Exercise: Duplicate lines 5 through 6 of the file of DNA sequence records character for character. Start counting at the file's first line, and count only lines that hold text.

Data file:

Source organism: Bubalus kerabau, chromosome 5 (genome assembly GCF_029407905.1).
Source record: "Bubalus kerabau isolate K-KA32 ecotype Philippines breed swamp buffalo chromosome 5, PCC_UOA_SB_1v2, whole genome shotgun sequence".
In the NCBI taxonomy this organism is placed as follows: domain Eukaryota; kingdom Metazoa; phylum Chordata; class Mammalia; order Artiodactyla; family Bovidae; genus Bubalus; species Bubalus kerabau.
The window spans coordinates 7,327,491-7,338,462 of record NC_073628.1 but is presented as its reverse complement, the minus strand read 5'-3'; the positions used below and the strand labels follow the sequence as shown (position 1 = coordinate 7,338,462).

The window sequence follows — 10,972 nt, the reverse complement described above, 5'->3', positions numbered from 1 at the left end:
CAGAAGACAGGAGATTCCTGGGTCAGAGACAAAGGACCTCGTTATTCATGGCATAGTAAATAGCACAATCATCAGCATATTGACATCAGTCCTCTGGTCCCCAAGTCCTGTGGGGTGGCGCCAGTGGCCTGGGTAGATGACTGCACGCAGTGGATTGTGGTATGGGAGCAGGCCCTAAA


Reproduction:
The window sequence follows — 10,972 nt, the reverse complement described above, 5'->3', positions numbered from 1 at the left end:
CAGAAGACAGGAGATTCCTGGGTCAGAGACAAAGGACCTCGTTATTCATGGCATAGTAAATAGCACAATCATCAGCATATTGACATCAGTCCTCTGGTCCCCAAGTCCTGTGGGGTGGCGCCAGTGGCCTGGGTAGATGACTGCACGCAGTGGATTGTGGTATGGGAGCAGGCCCTAAA